Another initiative has been organised in Europe with the view to globally force the concept of “reproductive and sexual rights”. In addition to radical organisations, including the International Planned Parenthood Federation (IPPF), 15 European countries got involved in the Countdown 2030 Europe project. The aim of the initiative is to enhance access to abortion and vulgar sexual education. Although this initiative was not created by all the EU Member States, the Commissioner for Equality, Helena Dalli, has recently declared her support of the initiative. The meeting summarising the project was attended by representatives of the governments of, among others, Germany, the UK and France. This time, the pretext for promoting ideological postulates is the COVID-19 epidemic.
Although the Countdown 2030 Europe project has been formally operating since 2015, recent events linked to the pandemic have become a pretext for stepping up its action. The consortium brings together several radical organisations, including IPPF being one of the world's leading abortion promoters. The objective of the Countdown 2030 Europe is to take action for the promotion of “reproductive and sexual rights” in Europe. In addition to IPPF, the initiative partners are, among others, the Swedish Association for Sexual Education, the European Forum for Sexual and Reproductive Rights, the Swiss Foundation for Sexual and Reproductive Health and the Family Planning Association from Denmark, Ireland and Spain.
The summary of Countdown 2030 Europe, published at the meeting, is the result of consultations between the members of the consortium on “reproductive and sexual rights” and “reproductive and sexual health”. The consultation was attended by foreign ministers and development agencies from Belgium, Denmark, Finland, France, Germany, Ireland, the Netherlands, Norway, Spain, Sweden, Switzerland, the United Kingdom and the institutions of the European Union. An important part of the consultation was devoted to ensuring access to the implementation of “reproductive and sexual rights” during the COVID-19 pandemic. The IPPF spoke on this issue, pointing out explicitly that the pandemic contributed to the increase in demand for services related to “reproductive and sexual rights”, particularly in the least developed countries, due to the isolation of society. According to IPPF, the number of women who want to avoid pregnancy is expected to increase, among others, due to the precarious economic situation caused by the pandemic. At the same time, according to the organisation's estimates, the pandemic is expected to contribute to 15 million “unwanted” pregnancies per year. Once again, the ongoing pandemic is being used by pro-abortion environments to promote increased access to so-called reproductive rights, which promote unrestricted access to prenatal murder and vulgar sexual education. One of the issues raised during this meeting was the facilitation of access to abortion in Europe. Representatives of the countries (Denmark, France, the Netherlands, Norway, Sweden and the United Kingdom) who participated in the conference, declared the continuation of the policy of promoting “safe and legal” abortion as a key pro-health investment. Similar declarations were made by NGOs. For example, the IPPF stressed its commitment to promoting access to abortion, especially in underdeveloped countries.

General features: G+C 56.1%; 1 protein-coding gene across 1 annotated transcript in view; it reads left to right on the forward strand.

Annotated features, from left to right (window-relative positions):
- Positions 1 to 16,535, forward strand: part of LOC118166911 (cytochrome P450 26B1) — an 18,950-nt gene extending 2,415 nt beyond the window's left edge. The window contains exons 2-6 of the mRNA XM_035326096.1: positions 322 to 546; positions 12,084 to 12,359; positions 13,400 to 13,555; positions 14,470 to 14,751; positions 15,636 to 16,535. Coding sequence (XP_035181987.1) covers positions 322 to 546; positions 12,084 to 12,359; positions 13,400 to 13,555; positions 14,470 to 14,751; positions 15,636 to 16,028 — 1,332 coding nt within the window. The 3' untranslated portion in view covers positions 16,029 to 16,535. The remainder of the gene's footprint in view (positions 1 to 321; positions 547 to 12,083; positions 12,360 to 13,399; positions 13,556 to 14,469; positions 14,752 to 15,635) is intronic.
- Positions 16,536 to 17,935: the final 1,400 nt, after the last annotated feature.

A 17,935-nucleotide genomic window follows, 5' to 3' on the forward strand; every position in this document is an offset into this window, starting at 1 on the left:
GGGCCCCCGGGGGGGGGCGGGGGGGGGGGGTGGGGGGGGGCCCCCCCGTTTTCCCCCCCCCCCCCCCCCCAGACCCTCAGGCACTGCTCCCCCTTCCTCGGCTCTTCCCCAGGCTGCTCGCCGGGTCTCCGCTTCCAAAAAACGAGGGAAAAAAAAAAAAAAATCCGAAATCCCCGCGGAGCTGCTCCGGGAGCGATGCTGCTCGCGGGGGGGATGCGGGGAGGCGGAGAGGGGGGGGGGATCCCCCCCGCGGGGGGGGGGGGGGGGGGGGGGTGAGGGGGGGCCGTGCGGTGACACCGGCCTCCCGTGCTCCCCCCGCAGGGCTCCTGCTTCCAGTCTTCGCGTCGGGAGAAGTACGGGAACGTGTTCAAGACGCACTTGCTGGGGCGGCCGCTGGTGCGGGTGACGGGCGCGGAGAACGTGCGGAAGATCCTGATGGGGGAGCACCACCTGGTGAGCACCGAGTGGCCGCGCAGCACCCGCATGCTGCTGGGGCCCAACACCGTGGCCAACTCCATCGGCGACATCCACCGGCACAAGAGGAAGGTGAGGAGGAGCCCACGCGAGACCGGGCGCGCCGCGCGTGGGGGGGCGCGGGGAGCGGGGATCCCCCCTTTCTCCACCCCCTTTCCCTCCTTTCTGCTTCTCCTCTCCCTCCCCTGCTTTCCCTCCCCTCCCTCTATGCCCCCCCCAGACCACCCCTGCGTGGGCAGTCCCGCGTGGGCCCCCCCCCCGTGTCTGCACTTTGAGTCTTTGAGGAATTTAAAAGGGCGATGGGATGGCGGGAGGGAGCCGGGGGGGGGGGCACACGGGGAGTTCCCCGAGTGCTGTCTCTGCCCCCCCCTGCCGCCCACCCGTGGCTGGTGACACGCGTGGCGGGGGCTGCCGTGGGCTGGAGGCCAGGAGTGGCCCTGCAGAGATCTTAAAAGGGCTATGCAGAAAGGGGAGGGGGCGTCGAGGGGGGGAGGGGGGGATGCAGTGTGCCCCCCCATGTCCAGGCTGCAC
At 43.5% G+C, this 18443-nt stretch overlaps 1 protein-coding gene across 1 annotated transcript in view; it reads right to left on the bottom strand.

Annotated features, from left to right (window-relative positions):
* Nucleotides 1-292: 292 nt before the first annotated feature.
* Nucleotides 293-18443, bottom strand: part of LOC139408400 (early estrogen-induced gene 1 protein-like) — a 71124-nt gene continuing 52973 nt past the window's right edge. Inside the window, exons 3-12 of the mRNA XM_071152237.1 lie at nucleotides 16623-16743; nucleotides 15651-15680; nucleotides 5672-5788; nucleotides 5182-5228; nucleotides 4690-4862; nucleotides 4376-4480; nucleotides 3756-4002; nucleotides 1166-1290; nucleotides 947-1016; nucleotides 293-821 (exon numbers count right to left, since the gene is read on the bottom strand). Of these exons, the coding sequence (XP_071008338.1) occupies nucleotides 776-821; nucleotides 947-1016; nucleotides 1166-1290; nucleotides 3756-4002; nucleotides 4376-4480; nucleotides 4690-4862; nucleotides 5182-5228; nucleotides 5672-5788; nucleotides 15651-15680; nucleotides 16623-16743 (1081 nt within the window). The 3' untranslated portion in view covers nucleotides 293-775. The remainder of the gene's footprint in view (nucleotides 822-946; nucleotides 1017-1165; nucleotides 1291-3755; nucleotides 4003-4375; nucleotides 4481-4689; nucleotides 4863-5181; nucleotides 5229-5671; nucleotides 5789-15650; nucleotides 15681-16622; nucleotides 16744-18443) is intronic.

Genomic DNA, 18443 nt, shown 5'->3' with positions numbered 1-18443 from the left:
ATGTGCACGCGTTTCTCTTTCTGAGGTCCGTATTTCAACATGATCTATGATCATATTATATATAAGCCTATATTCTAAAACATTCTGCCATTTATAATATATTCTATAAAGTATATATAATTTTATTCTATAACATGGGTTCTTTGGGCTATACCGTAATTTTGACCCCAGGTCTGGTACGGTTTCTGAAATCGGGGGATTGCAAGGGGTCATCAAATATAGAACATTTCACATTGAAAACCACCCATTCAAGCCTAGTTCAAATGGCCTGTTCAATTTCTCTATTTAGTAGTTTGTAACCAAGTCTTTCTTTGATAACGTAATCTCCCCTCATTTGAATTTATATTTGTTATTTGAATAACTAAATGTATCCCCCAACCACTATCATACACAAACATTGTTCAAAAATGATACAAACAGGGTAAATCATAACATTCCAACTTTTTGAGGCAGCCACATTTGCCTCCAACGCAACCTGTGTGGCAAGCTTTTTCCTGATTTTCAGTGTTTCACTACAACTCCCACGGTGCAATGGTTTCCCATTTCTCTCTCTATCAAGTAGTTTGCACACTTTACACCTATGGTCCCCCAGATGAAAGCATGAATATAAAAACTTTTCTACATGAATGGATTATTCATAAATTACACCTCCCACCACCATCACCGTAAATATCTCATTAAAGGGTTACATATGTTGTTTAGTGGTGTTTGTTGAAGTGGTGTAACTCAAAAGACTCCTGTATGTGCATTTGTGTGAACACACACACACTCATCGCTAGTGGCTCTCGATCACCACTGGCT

A key element of the Countdown 2030 Europe programme are the measures to force forward the permissive sexual education and the ideologised vocational and technical training programmes in Europe. The Countdown 2030 Europe programme also refers to resolutions of the Nairobi Summit, which was organised last November, presenting them as recognised standards. In fact, both the Nairobi Summit and its findings have been widely criticised by the Member States and the international community.
“Although the Countdown 2030 Europe initiative is in formal terms an agreement between several countries and NGOs, its radical proposals aim to further promote controversial reproductive and sexua rights across Europe. They are already a reference point for EU officials, as reflected in the open support of Helena Dalli for this initiative. Such agreements, consortia and networks are increasing and have one objective – to give the impression that radical demands are internationally recognised expressions. The only way to prevent this phenomenon is to organise an active and firm opposition to attempts to introduce them into the international discourse,” said Karolina Pawłowska, Director of the Centre for International Law of Ordo Iuris.
The resolution of the European Parliament on the judgement of the Constitutional Tribunal on eugenic abortion provoked many comments.
The Constitutional Tribunal's ruling on eugenic abortion became one of the topics of an analysis of the Committee on Women's Rights and Gender Equality (FEMM), which is a committee of the European Parliament.
The Organization for Security and Co-operation in Europe has published its annual report, which shows that the number of religious hate crimes continues to increase. Christians are their target in all of the OSCE member states. It is shaped, amongst others, by the political and media marginalisation of this social group or presenting its detrimental image.
Sex education classes are now under discussion in Poland. The experiences of other countries that have implemented such programmes are of significant importance in this respect. Such countries as Sweden, Germany and Denmark, instituting a permissive model of comprehensive sex education, have observed high rates of abortion among teenagers, sexually transmitted diseases and sex offences.